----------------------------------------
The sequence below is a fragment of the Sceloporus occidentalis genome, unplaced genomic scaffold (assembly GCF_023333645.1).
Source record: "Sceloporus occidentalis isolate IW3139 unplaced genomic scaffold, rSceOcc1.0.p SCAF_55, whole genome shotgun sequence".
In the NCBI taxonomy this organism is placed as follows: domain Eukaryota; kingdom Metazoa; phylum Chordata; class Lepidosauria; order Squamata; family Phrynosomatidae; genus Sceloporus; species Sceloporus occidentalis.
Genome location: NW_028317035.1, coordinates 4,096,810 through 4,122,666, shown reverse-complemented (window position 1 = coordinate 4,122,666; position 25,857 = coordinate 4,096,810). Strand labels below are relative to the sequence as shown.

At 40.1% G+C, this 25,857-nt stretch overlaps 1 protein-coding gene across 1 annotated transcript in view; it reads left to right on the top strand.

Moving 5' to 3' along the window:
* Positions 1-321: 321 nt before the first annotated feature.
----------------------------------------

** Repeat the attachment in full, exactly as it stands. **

The sequence below is a fragment of the Sceloporus occidentalis genome, unplaced genomic scaffold (assembly GCF_023333645.1).
Source record: "Sceloporus occidentalis isolate IW3139 unplaced genomic scaffold, rSceOcc1.0.p SCAF_55, whole genome shotgun sequence".
In the NCBI taxonomy this organism is placed as follows: domain Eukaryota; kingdom Metazoa; phylum Chordata; class Lepidosauria; order Squamata; family Phrynosomatidae; genus Sceloporus; species Sceloporus occidentalis.
Genome location: NW_028317035.1, coordinates 4,096,810 through 4,122,666, shown reverse-complemented (window position 1 = coordinate 4,122,666; position 25,857 = coordinate 4,096,810). Strand labels below are relative to the sequence as shown.

At 40.1% G+C, this 25,857-nt stretch overlaps 1 protein-coding gene across 1 annotated transcript in view; it reads left to right on the top strand.

Moving 5' to 3' along the window:
* Positions 1-321: 321 nt before the first annotated feature.